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Raytheon Projectile Scores a Direct Hit Against Moving T-72 Tank

The projectile was fired from an Abrams M1A2 SEP tank.
by Staff Writers
Tucson AZ (SPX) Sep 26, 2006
Raytheon successfully conducted the first beyond line of sight mission with a test firing of its Mid Range Munition Chemical Energy (MRM-CE) guided projectile with digital semi active laser sensor. The projectile, fired from an Abrams M1A2 SEP (system enhancement program) tank, scored an extended-range, guided direct hit.

The test firing at the U.S. Army's Yuma, Ariz., Proving Grounds demonstrated the laser-guided seeker's ability to successfully target, acquire and track a moving tank and guide the munition to intercept at a distance of 5.4 miles (8.7 km).

"The round hit within inches of the aim point demonstrating 100 percent mission success. The MRM-CE 'One Team' concept uniting the Army's Picatinny Arsenal, General Dynamics Ordnance Tactical Systems and Raytheon is at the core of our success," said Rick Williams, Raytheon Missile Systems' MRM program manager.

The Raytheon MRM-CE projectile is designed to provide the Army with lethal, one-shot capability as it continues its transformation to lighter, more deployable combat forces. The MRM-CE, which will autonomously attack battlefield targets at beyond line of sight ranges, with or without external laser target designation, is a key component of the Army's Future Combat Systems vehicles.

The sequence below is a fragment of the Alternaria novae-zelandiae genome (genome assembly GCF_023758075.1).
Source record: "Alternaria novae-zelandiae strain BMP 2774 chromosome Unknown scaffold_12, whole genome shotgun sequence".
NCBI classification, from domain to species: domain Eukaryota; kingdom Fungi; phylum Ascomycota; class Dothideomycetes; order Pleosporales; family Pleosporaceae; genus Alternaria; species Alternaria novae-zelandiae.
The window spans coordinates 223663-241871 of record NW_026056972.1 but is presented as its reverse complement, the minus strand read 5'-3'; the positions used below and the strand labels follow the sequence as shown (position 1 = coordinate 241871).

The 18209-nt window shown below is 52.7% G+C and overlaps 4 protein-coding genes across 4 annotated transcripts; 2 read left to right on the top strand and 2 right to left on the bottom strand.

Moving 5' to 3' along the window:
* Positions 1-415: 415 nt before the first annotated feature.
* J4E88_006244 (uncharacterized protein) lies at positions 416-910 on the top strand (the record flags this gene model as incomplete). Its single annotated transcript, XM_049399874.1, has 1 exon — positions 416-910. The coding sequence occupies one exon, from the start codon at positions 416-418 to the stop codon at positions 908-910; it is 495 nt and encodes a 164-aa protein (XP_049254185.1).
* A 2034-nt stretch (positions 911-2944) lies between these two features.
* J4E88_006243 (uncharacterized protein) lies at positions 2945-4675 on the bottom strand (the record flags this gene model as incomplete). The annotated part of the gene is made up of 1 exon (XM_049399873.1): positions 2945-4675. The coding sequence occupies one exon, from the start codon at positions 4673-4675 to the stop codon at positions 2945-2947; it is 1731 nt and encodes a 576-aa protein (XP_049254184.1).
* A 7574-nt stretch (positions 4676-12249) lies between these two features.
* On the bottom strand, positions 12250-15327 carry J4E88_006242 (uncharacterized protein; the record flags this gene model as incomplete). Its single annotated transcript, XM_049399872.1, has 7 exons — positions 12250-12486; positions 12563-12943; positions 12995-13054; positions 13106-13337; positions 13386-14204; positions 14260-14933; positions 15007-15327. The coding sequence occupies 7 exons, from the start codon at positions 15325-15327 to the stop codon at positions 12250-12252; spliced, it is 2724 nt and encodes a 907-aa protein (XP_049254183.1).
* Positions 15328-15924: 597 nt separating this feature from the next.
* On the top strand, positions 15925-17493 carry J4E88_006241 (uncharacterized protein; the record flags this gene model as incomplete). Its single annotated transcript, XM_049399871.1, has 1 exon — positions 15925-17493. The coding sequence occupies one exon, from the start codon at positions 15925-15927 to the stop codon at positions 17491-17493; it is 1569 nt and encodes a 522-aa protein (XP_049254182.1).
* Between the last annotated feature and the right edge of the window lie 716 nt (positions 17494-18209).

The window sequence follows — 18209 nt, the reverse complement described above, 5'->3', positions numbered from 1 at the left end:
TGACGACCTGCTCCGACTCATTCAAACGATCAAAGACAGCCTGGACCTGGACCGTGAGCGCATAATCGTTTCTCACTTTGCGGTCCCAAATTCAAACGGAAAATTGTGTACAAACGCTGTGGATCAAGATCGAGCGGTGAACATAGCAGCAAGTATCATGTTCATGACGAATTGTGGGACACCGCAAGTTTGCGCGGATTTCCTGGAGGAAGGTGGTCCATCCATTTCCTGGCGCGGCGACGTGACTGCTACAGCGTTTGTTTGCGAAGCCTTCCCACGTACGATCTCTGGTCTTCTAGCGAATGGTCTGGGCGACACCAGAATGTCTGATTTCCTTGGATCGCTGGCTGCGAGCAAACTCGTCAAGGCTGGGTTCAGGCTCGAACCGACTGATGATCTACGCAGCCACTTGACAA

"The MRM-CE continues to perform consistently and accurately and is ready to enter system development and demonstration," said Ken Pedersen, Raytheon Missile Systems' vice president of Advanced Programs.

The MRM-CE program is jointly developed and managed by Army Research and Development Command and the Project Manager -- Maneuver Ammunition Systems at Picatinny Arsenal, N.J.

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Qinetiq Subsidiary's Precision Airdrop System Used By USAF In Afghanistan
Kabul, Afghanistan (SPX) Sep 26, 2006
Precision Airdrop System (PADS), a system developed by Planning Systems Inc (PSI) a QinetiQ subsidiary, is now being successfully used in Afghanistan by the US Air Force to resupply troops, from high altitude drops with pinpoint accuracy.







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